Sunday, June 10, 2007

Weight Loss True or False

I am finally settled in Toronto and I have been as busy as a bee! I just wanted to let you know that I am here and I am committed getting out bi-weekly tips to all of my loyal clients :) I have dug up the archives for this tip but I think it is a useful one!

When in doubt about diet and exercise for weight loss, let common sense be your guide and listen to body signals, both positive and negative. Set yourself in the right direction by testing your weight loss know-how with the following true and false:

True or false: A good way to lose weight is to always limit snacks between meals.

False: The axiom "don’t snack between meals" really doesn’t apply if you are trying to manage your weight. In fact, the best way to keep extra pounds and inches at bay is to eat many small healthy meals throughout the day. Snacking has gotten a bad rap, being blamed for weight gain. This is simply not the case, especially if you make smarter choices about the types of foods you choose to eat. Examples of healthy snack foods are: fruits and vegetables, lean meats and fish, whole grains, and seeds and nuts. These foods are filling and satisfying, making it easy to naturally control portion sizes. They are also perfect for providing slowly released energy, which helps to keep you feeling great throughout the day. As these slowly released calories are ready for use, they are continually being burned off.

True or False: In order to burn optimal amounts of body fat you should exercise first thing in the morning without eating anything beforehand.

The answer is actually both true AND false: The rationale here is that if your carbohydrate stores are near depletion as they are after "fasting" all night, you will force your body to burn a higher amount of fat for fuel while exercising. Exercising first thing in the morning will kick-start your metabolism for the day. However, although it may be true that you are burning more body fat for energy, the rest of the story is that there is also a huge price to pay for engaging in this practice on an empty stomach. Deliberately exercising when blood sugar levels are low puts needless excess strain on your body. You may feel as though you’re getting a great workout, but if you’re "running on empty" it’s not possible to give 100% to your exercise routine. An often overlooked point is that any time you go for long periods without some sort of nourishment your body begins to break down, converting protein—including muscle—into the sugar needed to fuel the brain and other functions. So while you are indeed burning more fat for energy, you are also burning muscle at the same time. The question becomes: Is it worth it to burn 1 pound of body fat if you sacrifice 5 pounds of muscle in the process? The answer is no. Muscle is key to keeping your metabolism revved up 24 hours a day, 7 days a week. It is active tissue that must have calories to survive. It is therefore highly counterproductive for both long term and healthy reduction of body fat to train while in "starvation" mode.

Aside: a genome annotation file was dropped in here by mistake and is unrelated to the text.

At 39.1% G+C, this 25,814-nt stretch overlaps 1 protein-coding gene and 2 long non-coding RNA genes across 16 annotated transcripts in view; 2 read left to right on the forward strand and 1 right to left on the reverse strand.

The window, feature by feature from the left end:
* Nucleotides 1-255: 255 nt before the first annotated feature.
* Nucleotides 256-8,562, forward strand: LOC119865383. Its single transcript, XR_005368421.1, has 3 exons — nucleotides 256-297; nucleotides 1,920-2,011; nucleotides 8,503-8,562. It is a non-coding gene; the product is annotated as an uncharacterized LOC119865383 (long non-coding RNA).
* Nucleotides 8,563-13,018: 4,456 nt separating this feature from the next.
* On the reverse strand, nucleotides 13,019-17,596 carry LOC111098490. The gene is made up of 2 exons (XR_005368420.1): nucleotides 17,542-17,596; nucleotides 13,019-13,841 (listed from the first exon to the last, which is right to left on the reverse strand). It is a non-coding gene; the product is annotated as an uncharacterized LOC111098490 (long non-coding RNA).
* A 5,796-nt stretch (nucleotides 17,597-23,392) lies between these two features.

True or false: If body fat loss is your goal, you should weigh yourself every day

False: First of all, because of individual differences, it is difficult at best to determine what "ideal," "normal," or "healthy" body weight is. Scale weight is a very poor indicator of body fat levels and tells you nothing about your health or true degree of progress. After all, muscle cells are denser than fat cells. Remember that the scale tells you the weight of your entire body: muscles, bones, organs, blood and water. When you are trying to lose "weight" think in terms of body composition (ratio of muscle to fat) instead of the number on the scale. Without keeping this in mind, you may become frustrated with your weight loss efforts.

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